For these reasons, it is important to keep donuts out of your dog’s reach, even if they beg you with their big puppy eyes!
Donuts have no nutritional value for dogs. Since dogs need fewer calories than humans to be healthy, feeding them donuts can cause weight problems too.
Giving your dog a raw, unprocessed bone to chew on is fantastic, but avoid cooked bones at all costs. These might easily splinter and cause perforation of the gut, which can be deadly.
Although dairy products, such as milk, cheese, and plain yogurt, are acceptable in tiny amounts for dogs, eating too much dairy might cause stomach issues.
This is due to the fact that dogs have minimal lactase activity, a digestive enzyme that breaks down the sugars in milk. Dairy products can induce diarrhea and other digestive issues as well as allergic responses in some dogs.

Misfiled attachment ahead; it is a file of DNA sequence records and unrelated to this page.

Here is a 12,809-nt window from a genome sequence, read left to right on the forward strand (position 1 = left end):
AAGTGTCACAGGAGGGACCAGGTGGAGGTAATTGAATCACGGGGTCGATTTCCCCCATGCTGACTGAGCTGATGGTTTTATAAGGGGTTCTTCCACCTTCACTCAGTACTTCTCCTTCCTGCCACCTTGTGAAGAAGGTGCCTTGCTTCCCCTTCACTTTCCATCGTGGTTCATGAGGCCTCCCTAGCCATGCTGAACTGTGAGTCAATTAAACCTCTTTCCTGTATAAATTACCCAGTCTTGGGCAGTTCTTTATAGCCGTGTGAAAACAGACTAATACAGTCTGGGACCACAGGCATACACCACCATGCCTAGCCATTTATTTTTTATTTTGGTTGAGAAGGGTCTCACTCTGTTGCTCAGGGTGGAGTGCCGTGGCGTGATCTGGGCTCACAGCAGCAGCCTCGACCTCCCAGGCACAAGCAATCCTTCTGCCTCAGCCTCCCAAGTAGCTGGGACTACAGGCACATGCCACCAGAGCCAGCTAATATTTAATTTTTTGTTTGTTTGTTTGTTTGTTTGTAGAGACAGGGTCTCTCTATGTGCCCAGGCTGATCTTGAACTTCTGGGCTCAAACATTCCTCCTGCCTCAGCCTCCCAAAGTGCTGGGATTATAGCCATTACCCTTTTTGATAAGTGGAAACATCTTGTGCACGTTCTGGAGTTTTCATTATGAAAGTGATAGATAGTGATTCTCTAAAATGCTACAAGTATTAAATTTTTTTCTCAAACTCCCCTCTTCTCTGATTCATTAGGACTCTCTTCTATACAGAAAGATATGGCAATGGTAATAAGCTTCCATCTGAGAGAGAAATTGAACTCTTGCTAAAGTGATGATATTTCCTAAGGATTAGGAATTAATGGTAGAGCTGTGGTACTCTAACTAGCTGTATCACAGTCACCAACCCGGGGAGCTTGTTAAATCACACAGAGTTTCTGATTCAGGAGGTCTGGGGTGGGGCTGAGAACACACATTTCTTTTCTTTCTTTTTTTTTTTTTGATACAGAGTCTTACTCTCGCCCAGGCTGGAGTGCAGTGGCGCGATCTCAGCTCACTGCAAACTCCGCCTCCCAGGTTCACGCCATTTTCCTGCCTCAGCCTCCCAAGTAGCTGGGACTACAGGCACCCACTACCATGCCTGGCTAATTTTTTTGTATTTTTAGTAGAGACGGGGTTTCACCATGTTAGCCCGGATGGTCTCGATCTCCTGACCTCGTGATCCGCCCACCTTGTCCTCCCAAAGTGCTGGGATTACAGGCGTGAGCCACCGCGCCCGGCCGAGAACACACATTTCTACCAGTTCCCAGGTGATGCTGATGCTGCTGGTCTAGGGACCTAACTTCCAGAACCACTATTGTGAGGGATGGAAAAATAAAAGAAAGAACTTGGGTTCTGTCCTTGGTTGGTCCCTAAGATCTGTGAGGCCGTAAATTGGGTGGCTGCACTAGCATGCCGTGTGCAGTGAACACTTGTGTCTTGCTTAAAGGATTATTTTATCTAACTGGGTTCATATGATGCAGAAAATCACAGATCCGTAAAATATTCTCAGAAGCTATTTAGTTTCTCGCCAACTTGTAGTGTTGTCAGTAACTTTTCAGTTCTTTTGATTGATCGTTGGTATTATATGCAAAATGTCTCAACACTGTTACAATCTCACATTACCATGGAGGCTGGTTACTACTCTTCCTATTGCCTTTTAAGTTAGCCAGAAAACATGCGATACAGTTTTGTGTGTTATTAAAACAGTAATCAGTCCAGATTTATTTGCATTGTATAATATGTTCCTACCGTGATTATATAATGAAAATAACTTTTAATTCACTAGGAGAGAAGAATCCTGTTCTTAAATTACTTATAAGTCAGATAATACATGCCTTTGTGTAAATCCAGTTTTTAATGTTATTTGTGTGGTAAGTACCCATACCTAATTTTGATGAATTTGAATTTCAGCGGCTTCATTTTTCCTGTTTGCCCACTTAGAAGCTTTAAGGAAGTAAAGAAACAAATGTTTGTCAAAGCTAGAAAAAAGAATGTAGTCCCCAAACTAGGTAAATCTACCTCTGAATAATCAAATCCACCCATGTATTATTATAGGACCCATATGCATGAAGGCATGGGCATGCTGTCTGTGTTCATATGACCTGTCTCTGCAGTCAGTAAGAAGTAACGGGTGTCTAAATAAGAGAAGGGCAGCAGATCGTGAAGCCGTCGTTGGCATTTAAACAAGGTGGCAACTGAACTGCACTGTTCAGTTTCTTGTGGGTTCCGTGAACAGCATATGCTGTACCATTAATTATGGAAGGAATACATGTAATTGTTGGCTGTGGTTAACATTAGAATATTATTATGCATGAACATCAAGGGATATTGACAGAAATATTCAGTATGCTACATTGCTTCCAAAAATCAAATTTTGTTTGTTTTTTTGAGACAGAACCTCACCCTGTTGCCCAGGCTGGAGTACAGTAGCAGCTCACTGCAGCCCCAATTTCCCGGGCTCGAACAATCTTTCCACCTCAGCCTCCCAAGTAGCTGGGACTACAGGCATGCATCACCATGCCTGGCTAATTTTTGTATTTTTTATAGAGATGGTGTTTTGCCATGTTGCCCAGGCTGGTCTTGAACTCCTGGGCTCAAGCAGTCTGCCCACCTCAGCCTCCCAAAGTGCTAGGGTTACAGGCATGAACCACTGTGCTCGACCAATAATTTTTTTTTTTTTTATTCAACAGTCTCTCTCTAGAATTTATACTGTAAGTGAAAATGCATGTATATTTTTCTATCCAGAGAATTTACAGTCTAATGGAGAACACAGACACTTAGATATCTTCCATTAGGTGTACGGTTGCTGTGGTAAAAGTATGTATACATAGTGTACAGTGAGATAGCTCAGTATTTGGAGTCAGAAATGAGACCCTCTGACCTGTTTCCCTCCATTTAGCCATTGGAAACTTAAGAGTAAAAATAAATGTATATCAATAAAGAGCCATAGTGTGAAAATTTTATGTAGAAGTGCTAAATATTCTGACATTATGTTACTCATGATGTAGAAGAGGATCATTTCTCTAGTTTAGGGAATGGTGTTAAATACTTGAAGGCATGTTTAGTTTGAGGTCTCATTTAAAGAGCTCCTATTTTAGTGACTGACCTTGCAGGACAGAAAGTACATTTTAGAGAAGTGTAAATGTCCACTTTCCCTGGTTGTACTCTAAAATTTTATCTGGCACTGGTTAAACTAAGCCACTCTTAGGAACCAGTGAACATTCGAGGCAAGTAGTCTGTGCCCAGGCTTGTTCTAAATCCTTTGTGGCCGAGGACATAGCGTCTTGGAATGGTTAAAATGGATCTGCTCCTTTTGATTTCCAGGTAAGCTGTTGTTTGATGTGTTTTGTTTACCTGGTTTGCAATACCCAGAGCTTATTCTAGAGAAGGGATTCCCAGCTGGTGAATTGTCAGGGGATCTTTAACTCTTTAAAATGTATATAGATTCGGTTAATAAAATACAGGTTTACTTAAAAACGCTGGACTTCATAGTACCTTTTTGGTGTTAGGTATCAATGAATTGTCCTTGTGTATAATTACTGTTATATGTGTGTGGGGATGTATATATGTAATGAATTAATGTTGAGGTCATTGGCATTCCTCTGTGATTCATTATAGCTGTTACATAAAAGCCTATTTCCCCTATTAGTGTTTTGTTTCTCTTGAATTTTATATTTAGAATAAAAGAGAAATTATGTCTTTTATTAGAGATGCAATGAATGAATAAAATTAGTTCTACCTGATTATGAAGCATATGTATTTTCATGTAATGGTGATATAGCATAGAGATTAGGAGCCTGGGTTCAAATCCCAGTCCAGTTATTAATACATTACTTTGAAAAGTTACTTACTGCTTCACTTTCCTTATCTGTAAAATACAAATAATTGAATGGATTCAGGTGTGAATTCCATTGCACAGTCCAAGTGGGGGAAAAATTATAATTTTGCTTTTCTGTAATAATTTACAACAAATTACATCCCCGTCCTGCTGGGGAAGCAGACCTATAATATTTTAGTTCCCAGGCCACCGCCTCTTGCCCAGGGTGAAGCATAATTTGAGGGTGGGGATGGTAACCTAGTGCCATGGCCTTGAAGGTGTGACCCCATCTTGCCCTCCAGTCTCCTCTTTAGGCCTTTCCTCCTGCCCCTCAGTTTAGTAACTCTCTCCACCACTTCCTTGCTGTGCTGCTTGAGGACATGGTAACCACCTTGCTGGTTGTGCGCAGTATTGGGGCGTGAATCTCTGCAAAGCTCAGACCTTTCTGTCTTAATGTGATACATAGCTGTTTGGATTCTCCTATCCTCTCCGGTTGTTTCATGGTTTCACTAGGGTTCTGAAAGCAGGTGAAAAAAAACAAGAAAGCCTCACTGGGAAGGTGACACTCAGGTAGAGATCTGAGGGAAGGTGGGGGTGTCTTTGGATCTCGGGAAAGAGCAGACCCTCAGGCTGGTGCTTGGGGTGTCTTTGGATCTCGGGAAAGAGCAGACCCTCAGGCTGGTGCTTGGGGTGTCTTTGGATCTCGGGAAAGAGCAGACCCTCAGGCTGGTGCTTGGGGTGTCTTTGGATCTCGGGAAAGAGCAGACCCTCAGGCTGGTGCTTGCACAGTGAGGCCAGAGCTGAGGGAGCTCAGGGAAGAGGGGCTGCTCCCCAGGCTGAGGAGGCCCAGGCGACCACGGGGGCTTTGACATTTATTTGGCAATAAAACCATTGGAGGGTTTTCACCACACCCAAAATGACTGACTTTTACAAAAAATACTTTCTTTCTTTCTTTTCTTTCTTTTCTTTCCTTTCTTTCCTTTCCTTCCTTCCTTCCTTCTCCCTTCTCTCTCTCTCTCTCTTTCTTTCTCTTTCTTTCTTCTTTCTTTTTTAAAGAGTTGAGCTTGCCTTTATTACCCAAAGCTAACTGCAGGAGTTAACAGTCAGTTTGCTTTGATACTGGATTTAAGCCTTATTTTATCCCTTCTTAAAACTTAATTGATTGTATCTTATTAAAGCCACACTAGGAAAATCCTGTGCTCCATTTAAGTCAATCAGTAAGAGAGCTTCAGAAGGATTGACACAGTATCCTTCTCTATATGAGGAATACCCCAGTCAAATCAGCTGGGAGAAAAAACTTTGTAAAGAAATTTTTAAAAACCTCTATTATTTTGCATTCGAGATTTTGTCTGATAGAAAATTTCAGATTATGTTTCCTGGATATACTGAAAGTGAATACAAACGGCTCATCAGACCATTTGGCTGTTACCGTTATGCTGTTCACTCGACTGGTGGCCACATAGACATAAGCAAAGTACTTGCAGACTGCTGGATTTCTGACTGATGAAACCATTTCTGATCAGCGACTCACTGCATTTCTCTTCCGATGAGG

If a dog consumes a large amount of lactose-rich dairy products, he might experience vomiting and diarrhea as well as an overall feeling of discomfort. In some cases, it can even lead to more serious conditions such as pancreatitis or canine diabetes.
The most common cause of severe stomach upset and sometimes pancreatitis is a fatty meal, such as bacon or even gravy, which can be fatal in some pets and is generally caused by a high-fat dinner!
Pancreatitis is more common in certain breeds, particularly the Miniature Schnauzer.
Macadamia nuts have an unknown toxin that can affect dogs’ digestive and neurological systems, as well as their muscles. A small amount of nuts and macadamia nut butter can also induce this.
“The mechanism of toxicity is unknown, but high doses can induce significant clinical signs in sensitive dogs within 12 hours and mortality in 24 hours,” said veterinarian Dr. Carol Foil.
Macadamia nuts are typically prohibited in dog diets because of the danger of vomiting, ataxia, weakness, hyperthermia, and severe muscle pain.”